The South African gold Krugerrand turned 50 this year, and with higher demand for physical gold, analysts expect sales levels not seen since the 1980s.
Rand Refinery marketing executive head Richard Collocott spoke to reporters at the facility last week to celebrate the Krugerrand’s golden anniversary.
Increased demand for gold has supported sales of the gold bullion Krugerrands and this year is predicted to yield the highest sales since the 1980s, with an expected 15% to 20% increase on the 1.1-million ounces of the coins sold in 2016.”
Gold is money. That’s one of the main reasons you want to own gold.
Gold possesses all of the characteristics of money Aristotle listed 2,000 years ago. The philosopher said sound money must be durable, portable, divisible, and have intrinsic value. You can check off all four of these characteristics for gold. You can also add a fifth characteristic to Aristotle’s list. Sound money cannot be easily manipulated by central bankers – i.e. created out of thin air. That’s why the yellow metal has held its value over time while fiat currencies have fallen in value.
But a chemistry professor at University College London said there is an even more elemental reason gold is money.
Imagine the financial chaos that would ensue if there was a widespread, long-term, power grid failure. Business would literally halt.
Stop and think for a moment about how dependent the financial system is on computers. Banking, stock and bond trading, and the vast majority of our day-to-day transactions, rely on computer networks. Many people don’t even use cash anymore. Everything is digital. We even have wholly digital currencies like Bitcoin.
We take these computer systems for granted. In reality, they put us at considerable financial risk. This vulnerability is another reason you should buy gold.
American household debt hit an all-time high in the second quarter of 2017, with increases in every major category, from credit cards, to student loans, to mortgages.
When central banks manipulate interest rates, they disrupt normal patterns of savings and investment. They pump up economic bubbles that ultimately pop and kick off economic crashes. We saw this vividly in the 2008 financial crisis. Low interest rates, along with government policies, encouraged unsustainable investment in housing. When the bubble popped, it nearly brought the entire economy down with it.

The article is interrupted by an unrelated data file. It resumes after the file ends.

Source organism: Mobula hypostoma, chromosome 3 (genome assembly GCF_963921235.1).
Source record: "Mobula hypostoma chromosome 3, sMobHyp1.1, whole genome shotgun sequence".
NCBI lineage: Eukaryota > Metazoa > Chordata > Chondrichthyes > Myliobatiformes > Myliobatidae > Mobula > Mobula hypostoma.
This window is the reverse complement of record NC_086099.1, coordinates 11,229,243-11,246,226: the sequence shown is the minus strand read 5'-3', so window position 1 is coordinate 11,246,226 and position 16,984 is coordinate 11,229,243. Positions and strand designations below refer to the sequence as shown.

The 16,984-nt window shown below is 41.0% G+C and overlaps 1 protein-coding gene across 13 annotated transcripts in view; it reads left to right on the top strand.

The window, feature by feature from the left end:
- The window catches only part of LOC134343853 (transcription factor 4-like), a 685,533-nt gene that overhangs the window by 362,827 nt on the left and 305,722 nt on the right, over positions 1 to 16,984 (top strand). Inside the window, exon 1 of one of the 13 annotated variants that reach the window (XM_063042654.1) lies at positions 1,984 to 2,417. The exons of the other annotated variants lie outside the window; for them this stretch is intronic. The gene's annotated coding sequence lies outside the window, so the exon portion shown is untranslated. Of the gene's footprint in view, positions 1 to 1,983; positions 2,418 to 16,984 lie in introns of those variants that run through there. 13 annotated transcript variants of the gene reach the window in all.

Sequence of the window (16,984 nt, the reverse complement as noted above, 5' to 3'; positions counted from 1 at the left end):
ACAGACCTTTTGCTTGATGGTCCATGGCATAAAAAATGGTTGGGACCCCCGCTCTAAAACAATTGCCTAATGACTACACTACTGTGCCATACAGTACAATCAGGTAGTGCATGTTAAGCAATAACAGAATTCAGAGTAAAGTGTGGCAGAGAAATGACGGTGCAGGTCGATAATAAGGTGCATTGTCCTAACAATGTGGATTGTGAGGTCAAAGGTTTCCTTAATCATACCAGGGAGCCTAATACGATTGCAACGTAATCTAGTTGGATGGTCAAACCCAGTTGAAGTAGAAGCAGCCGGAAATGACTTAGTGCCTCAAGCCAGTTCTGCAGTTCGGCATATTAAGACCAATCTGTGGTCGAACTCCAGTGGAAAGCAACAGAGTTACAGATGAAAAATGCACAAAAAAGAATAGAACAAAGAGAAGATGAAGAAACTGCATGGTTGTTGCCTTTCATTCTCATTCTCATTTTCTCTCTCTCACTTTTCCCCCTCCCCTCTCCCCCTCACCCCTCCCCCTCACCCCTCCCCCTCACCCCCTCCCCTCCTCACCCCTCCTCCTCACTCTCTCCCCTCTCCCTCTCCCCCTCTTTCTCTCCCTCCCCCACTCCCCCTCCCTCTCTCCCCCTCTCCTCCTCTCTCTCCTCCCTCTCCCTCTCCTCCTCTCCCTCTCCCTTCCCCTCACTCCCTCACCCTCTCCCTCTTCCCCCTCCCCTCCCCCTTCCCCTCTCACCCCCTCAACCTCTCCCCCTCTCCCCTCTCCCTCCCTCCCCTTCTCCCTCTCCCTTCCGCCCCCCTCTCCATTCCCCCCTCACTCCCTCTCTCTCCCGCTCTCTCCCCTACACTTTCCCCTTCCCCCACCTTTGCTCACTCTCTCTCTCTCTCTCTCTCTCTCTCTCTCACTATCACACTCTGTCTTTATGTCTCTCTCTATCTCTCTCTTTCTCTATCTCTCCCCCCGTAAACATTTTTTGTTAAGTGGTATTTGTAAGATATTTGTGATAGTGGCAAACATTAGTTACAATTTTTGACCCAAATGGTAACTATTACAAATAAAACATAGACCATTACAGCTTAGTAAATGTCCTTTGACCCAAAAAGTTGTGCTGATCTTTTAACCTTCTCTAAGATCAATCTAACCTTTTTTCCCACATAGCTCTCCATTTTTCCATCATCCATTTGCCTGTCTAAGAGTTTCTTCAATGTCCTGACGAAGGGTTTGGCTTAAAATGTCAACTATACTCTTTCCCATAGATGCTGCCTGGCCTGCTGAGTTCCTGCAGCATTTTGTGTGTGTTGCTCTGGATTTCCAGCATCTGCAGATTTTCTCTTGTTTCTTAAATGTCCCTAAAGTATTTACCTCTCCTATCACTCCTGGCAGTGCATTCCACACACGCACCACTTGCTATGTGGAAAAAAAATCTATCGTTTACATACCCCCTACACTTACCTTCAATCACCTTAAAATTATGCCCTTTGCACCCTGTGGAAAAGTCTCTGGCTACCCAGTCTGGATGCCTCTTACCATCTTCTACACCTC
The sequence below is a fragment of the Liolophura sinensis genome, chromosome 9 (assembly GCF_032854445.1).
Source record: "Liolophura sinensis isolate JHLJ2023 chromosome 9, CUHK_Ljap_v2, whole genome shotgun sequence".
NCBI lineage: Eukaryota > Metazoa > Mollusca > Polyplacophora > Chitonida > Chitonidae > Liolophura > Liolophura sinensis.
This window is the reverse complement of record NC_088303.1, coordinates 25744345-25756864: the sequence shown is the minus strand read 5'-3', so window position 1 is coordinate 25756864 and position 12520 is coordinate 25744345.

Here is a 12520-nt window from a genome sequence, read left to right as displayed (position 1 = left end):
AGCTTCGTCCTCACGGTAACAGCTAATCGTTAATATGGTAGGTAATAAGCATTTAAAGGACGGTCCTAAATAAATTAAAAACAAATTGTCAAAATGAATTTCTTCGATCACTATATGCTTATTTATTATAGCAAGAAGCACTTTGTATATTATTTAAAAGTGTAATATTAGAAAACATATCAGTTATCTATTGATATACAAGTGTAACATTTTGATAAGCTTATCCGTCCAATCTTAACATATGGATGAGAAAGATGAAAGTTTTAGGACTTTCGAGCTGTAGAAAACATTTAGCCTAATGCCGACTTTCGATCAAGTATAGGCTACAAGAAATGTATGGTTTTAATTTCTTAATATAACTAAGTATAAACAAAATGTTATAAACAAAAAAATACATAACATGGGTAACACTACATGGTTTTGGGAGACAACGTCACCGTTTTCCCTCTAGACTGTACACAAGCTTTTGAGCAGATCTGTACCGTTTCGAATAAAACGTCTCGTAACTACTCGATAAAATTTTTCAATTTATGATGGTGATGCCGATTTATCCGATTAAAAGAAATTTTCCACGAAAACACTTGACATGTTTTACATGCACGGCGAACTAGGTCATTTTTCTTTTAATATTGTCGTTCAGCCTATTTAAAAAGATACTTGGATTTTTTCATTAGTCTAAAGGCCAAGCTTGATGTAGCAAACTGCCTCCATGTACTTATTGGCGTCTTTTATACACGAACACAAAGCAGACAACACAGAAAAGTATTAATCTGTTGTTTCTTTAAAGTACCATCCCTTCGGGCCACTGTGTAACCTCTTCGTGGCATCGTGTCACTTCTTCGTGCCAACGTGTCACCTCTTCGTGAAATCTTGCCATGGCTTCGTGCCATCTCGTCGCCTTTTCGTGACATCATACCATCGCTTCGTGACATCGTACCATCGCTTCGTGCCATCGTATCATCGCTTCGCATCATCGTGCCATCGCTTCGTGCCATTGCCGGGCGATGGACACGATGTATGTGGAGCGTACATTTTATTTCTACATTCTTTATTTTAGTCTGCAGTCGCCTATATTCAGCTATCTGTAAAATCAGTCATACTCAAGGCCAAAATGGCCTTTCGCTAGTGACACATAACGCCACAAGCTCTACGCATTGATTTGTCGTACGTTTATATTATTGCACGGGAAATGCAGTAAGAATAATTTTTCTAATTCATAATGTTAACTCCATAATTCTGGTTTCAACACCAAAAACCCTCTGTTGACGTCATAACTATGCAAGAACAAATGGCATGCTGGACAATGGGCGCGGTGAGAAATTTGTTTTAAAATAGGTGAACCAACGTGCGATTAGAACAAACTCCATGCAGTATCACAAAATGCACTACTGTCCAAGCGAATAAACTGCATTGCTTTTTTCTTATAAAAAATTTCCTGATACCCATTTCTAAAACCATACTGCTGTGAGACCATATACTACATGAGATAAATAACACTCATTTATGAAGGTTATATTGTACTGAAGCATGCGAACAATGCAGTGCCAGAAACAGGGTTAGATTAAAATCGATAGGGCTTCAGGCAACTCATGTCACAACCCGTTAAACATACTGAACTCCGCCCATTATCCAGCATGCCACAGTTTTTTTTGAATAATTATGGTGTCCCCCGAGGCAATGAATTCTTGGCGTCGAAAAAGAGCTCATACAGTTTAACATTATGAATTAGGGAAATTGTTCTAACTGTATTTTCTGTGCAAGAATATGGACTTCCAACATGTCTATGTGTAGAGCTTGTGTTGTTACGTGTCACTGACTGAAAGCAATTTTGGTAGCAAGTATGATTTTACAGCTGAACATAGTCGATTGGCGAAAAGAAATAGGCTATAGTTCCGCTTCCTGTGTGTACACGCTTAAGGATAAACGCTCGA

There is another problem with central bank interest rate tinkering that exacerbates bubbles.
It hides inherent risk.
With interest rates still at extremely low levels, what will central bankers do when the next recession comes along?
Just take those interest rates negative.
London and New York dominate gold trading, but some analysts think Hong Kong may soon become a more significant player. Its success could solidify China’s place in the world gold market, strengthen the yuan, and shift more economic power from west to east.
Last May, Hong Kong Exchanges and Clearing (HKEx) announced plans to launch gold futures contracts.
Bridgewater Associates founder Ray Dalio said investors should buy gold.
Bridgewater manages about $160 billion in assets according to its website, and ranks as the worlds largest hedge fund.
In a LinkedIn post, Dalio wrote, “prospective risks are now rising and do not appear appropriately priced in.” He specifically cited geopolitical tensions, especially the war of words between North Korea and the United states, and the looming deadline for Congress to raise the debt ceiling.
Whomever runs social media for the Federal Reserve learned a tough lesson about the cruelty of the internet this week.
The Fed’s Facebook page got wickedly trolled after the central bank posted a simple warning about potential scams.
The post seemed innocent enough. The Fed simply wanted to warn people about scammers sending out emails that claim to be from the Fed.